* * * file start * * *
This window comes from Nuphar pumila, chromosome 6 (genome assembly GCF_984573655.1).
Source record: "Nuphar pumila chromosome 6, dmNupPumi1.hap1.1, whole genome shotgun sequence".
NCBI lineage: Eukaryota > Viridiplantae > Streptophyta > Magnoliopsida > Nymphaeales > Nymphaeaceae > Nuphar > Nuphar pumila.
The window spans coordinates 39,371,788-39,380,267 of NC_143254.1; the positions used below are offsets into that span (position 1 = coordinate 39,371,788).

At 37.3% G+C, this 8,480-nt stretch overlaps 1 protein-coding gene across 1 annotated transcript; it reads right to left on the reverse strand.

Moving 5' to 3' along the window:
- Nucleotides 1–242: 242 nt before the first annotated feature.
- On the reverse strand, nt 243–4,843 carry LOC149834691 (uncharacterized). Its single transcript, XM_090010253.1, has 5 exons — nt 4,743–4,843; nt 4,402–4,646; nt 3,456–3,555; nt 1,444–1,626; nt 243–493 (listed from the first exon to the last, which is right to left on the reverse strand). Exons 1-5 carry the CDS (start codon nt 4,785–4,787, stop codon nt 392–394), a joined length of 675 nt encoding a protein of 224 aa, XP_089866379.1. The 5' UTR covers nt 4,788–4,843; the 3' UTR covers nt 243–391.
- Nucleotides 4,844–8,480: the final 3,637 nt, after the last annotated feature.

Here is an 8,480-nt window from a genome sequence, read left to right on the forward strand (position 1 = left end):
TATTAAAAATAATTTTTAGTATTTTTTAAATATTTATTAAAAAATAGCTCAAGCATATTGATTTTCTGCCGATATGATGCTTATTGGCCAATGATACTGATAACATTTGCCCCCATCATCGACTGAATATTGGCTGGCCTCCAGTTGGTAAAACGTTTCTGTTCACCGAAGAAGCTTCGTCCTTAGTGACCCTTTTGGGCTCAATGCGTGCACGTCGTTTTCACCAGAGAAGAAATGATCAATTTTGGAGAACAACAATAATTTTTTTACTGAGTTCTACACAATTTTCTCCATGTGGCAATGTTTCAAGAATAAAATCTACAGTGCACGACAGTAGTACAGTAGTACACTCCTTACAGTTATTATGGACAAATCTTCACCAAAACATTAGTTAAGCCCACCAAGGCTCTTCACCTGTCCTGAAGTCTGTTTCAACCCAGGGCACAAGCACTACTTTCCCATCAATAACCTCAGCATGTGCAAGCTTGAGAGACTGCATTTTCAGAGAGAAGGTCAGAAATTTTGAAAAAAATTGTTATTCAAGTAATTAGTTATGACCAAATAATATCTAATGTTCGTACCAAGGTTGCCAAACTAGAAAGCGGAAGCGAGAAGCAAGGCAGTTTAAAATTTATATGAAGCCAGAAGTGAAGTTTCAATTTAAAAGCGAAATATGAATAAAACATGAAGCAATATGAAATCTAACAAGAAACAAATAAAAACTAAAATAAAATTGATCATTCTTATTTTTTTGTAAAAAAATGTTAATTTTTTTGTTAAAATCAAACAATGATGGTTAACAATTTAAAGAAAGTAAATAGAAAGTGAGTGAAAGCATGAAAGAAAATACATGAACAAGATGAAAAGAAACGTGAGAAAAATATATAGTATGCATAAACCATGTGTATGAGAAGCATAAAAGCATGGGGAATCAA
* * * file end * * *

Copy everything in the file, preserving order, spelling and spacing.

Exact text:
This window comes from Nuphar pumila, chromosome 6 (genome assembly GCF_984573655.1).
Source record: "Nuphar pumila chromosome 6, dmNupPumi1.hap1.1, whole genome shotgun sequence".
NCBI lineage: Eukaryota > Viridiplantae > Streptophyta > Magnoliopsida > Nymphaeales > Nymphaeaceae > Nuphar > Nuphar pumila.
The window spans coordinates 39,371,788-39,380,267 of NC_143254.1; the positions used below are offsets into that span (position 1 = coordinate 39,371,788).

At 37.3% G+C, this 8,480-nt stretch overlaps 1 protein-coding gene across 1 annotated transcript; it reads right to left on the reverse strand.

Moving 5' to 3' along the window:
- Nucleotides 1–242: 242 nt before the first annotated feature.
- On the reverse strand, nt 243–4,843 carry LOC149834691 (uncharacterized). Its single transcript, XM_090010253.1, has 5 exons — nt 4,743–4,843; nt 4,402–4,646; nt 3,456–3,555; nt 1,444–1,626; nt 243–493 (listed from the first exon to the last, which is right to left on the reverse strand). Exons 1-5 carry the CDS (start codon nt 4,785–4,787, stop codon nt 392–394), a joined length of 675 nt encoding a protein of 224 aa, XP_089866379.1. The 5' UTR covers nt 4,788–4,843; the 3' UTR covers nt 243–391.
- Nucleotides 4,844–8,480: the final 3,637 nt, after the last annotated feature.

Here is an 8,480-nt window from a genome sequence, read left to right on the forward strand (position 1 = left end):
TATTAAAAATAATTTTTAGTATTTTTTAAATATTTATTAAAAAATAGCTCAAGCATATTGATTTTCTGCCGATATGATGCTTATTGGCCAATGATACTGATAACATTTGCCCCCATCATCGACTGAATATTGGCTGGCCTCCAGTTGGTAAAACGTTTCTGTTCACCGAAGAAGCTTCGTCCTTAGTGACCCTTTTGGGCTCAATGCGTGCACGTCGTTTTCACCAGAGAAGAAATGATCAATTTTGGAGAACAACAATAATTTTTTTACTGAGTTCTACACAATTTTCTCCATGTGGCAATGTTTCAAGAATAAAATCTACAGTGCACGACAGTAGTACAGTAGTACACTCCTTACAGTTATTATGGACAAATCTTCACCAAAACATTAGTTAAGCCCACCAAGGCTCTTCACCTGTCCTGAAGTCTGTTTCAACCCAGGGCACAAGCACTACTTTCCCATCAATAACCTCAGCATGTGCAAGCTTGAGAGACTGCATTTTCAGAGAGAAGGTCAGAAATTTTGAAAAAAATTGTTATTCAAGTAATTAGTTATGACCAAATAATATCTAATGTTCGTACCAAGGTTGCCAAACTAGAAAGCGGAAGCGAGAAGCAAGGCAGTTTAAAATTTATATGAAGCCAGAAGTGAAGTTTCAATTTAAAAGCGAAATATGAATAAAACATGAAGCAATATGAAATCTAACAAGAAACAAATAAAAACTAAAATAAAATTGATCATTCTTATTTTTTTGTAAAAAAATGTTAATTTTTTTGTTAAAATCAAACAATGATGGTTAACAATTTAAAGAAAGTAAATAGAAAGTGAGTGAAAGCATGAAAGAAAATACATGAACAAGATGAAAAGAAACGTGAGAAAAATATATAGTATGCATAAACCATGTGTATGAGAAGCATAAAAGCATGGGGAATCAA